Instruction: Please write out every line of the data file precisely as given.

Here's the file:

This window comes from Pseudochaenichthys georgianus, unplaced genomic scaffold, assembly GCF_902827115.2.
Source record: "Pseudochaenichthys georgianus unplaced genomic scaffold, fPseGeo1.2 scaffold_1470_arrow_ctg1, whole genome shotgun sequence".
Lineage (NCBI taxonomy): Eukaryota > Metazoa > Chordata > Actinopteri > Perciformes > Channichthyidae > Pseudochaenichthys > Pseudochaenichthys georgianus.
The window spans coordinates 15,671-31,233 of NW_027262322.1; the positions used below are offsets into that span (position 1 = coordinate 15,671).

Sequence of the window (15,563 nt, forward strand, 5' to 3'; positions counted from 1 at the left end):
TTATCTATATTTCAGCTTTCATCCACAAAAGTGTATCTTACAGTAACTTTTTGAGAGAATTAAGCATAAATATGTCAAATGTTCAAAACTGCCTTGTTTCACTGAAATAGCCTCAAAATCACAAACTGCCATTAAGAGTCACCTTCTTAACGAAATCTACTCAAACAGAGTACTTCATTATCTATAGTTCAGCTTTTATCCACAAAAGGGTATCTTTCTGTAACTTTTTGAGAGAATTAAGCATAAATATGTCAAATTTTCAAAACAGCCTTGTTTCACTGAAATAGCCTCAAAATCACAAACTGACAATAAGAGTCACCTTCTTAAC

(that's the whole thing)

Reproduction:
This window comes from Pseudochaenichthys georgianus, unplaced genomic scaffold, assembly GCF_902827115.2.
Source record: "Pseudochaenichthys georgianus unplaced genomic scaffold, fPseGeo1.2 scaffold_1470_arrow_ctg1, whole genome shotgun sequence".
Lineage (NCBI taxonomy): Eukaryota > Metazoa > Chordata > Actinopteri > Perciformes > Channichthyidae > Pseudochaenichthys > Pseudochaenichthys georgianus.
The window spans coordinates 15,671-31,233 of NW_027262322.1; the positions used below are offsets into that span (position 1 = coordinate 15,671).

Sequence of the window (15,563 nt, forward strand, 5' to 3'; positions counted from 1 at the left end):
TTATCTATATTTCAGCTTTCATCCACAAAAGTGTATCTTACAGTAACTTTTTGAGAGAATTAAGCATAAATATGTCAAATGTTCAAAACTGCCTTGTTTCACTGAAATAGCCTCAAAATCACAAACTGCCATTAAGAGTCACCTTCTTAACGAAATCTACTCAAACAGAGTACTTCATTATCTATAGTTCAGCTTTTATCCACAAAAGGGTATCTTTCTGTAACTTTTTGAGAGAATTAAGCATAAATATGTCAAATTTTCAAAACAGCCTTGTTTCACTGAAATAGCCTCAAAATCACAAACTGACAATAAGAGTCACCTTCTTAAC